SO: I think Nick is both inspired and crazy. I profiled him for Premiere in 1989 — that was before the DUI in Malibu, which resulted in the infamous mug shot. That photograph colors the commonly held view of Nick as dangerous and deranged. But I formed a more balanced impression. I hung out with him on the golf course, sat with him during rehearsals, watched a colorist dye his hair, and yes, saw him get drunk out of his mind at a country club bar. In each of these settings, he wore the same outfit — mismatched surgical scrubs held up by a grimy elastic back brace. So sure, that seems insane. But the more time I spent with Nick and the more I heard him talk the more respect I developed for him. He’s a true suffering artist of the sort that hasn’t really been in vogue since the Beat generation. He’s willing to put himself on the edge in search of inspiration. He’s listening for the music of the spheres and trying to trust his instincts. Does that lead to missteps? Of course it does. But his best work speaks for itself: The Prince of Tides, Who’ll Stop the Rain, and North Dallas Forty. And he keeps at it. He’s dedicated and prolific.

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Q: There is also something of the tough guy/artiste in perhaps both Nolte and Stanton: Rugged and masculine yet searching, introspective, drawn to Eastern philosophies. Was there something intriguing about the combination of tough and sensitive that helped define their masculinity?

SO: Very much so. Nolte and Stanton are each poetic souls. They’re also vulnerable. That’s actually true of a lot of the guys featured in A Man’s World — although in different ways. Herschel Walker, whom I profiled for Playboy in 2011, is emotionally complicated and suffers from dissociative identity disorder. He has multiple personalities. A lot of people scoffed at that diagnosis — and still do. But I took it seriously because Herschel takes it seriously. By the way, I interviewed Herschel’s psychologist for that article. Most subjects would never let you speak to their shrink, but Herschel actually put me in touch with his.

Q: Dennis Franz comes across as very appealing. In this so-called Golden Age of TV it is hard to remember what a big deal it was to let Franz curse on the air and show his fat, white ass. But he was really an underdog for his time, wasn’t he?

SO: You’re right: Dennis Franz was a key figure, and in 1995, when I profiled him for Playboy, exposing one’s butt on TV was practically verboten — except on NYPD Blue, which was produced by Steven Bochco and David Milch and pretty much ushered in the era of realistic police procedurals we’re still in. So if a man’s naked ass can start a revolution, I guess Dennis’s did. More than that, Dennis is a superb actor. (He won three Emmys on NYPD Blue.) He played his character, Detective Andy Sipowicz, as a combination stand-up guy and renegade. Milch, who wrote most of Franz’s dialogue, used him as a mouthpiece to critique liberal culture. Sipowicz made countless outrageous cracks about the justice system, women, and politics. That was all Milch — and a harbinger of the kind of stuff he later put in the mouth of Al Swearengen, Ian McShane’s character on Deadwood.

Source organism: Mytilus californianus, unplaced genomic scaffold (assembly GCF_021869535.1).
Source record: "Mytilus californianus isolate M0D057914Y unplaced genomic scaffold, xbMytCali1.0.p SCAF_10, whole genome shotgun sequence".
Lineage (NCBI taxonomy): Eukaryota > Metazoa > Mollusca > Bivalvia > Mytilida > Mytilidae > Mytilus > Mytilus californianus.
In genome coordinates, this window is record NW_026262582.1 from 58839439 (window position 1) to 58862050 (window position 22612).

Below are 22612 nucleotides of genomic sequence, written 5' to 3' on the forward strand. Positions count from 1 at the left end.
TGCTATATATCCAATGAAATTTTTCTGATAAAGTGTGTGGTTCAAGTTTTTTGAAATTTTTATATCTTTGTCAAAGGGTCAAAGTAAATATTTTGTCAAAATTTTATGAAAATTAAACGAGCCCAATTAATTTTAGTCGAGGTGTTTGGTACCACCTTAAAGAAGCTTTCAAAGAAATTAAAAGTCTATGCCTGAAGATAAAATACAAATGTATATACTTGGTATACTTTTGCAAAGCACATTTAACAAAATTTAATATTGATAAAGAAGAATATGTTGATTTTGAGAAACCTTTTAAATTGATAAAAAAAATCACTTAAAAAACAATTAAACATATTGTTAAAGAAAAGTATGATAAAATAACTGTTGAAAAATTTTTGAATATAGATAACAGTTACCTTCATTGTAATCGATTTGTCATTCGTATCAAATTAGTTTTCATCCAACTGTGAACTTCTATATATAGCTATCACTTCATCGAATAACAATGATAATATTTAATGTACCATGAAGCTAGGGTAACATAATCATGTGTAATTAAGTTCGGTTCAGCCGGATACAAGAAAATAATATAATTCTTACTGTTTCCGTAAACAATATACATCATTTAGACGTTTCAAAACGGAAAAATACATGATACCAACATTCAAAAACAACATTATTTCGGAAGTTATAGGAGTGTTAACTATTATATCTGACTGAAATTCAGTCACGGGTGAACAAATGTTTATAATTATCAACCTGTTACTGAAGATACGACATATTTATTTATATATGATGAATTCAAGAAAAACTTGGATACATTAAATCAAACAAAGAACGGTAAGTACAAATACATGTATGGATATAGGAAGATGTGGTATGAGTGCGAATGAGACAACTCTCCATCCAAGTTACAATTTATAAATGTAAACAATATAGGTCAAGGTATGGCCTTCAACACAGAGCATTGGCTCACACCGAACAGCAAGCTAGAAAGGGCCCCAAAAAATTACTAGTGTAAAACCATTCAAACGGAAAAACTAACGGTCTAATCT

EC: I’ve got to ask about one more piece in A Man’s World: Bo Belinksy. He was such an attractive subject for writers—Maury Allen wrote an entire book on him. And Pat Jordan’s 1971 Sports Illustrated profile was rich with period detail. He was a cult figure by the time you wrote about him. Were you aware of everything that had been written about Bo in the past? If so, how did that impact your approach to the story?

SO: The title of my profile of Bo Belinsky — “Fallen Angel” — tells you exactly what distinguishes it from Maury Allen’s fine book and Pat Jordan’s great Sports Illustrated piece. My article is about what happened after the party ended, the bills came due, and Bo could not pay because he’d lived the second part of his life as a dissolute. It was one of the hardest stories I’ve ever written, because Bo was ultimately such a self-destructive person. Just thinking about him made me ask whether I shared any of those tendencies. In 1980 I’d read Jordan’s piece — which appears in his superb book The Suitors of Spring, another classic collection of magazine articles — and I was wildly impressed and a bit starstruck. Bo comes off in that article as the coolest of cats. He’s a chick magnet. He hangs out at the Playboy mansion. He tosses off wisdom about life: “Never snow a snow man.” However, it was all a beautiful façade. The Bo I wrote about was a suicidal alcoholic and cocaine addict who after betraying his family ended up in Las Vegas working as a car salesman. The challenge for me was to chart his descent and answer the question: How did it go so wrong? As it turned out, much had been wrong from the beginning. As a young man Bo had developed a suave hustle to disguise a terror and insecurity inside. During my research, a source gave me several audio tapes Bo made near the end after he’d gained some hard-earned perspective. He talked with the most savage honesty about his missteps. Those tapes provided the guts of my article. It was like getting an interview with a dead man. Ultimately, both the glamorous version of Bo’s life portrayed by Maury Allen and Pat Jordan and the dark one I present are true, but they’re hard to reconcile. Funny, my father thought “Fallen Angel” was the best thing I ever wrote, although he could not say why. I later surmised that he saw the article as a story about the demons we all must confront. I saw it that way, too. Maybe I’m more my father’s son than I know.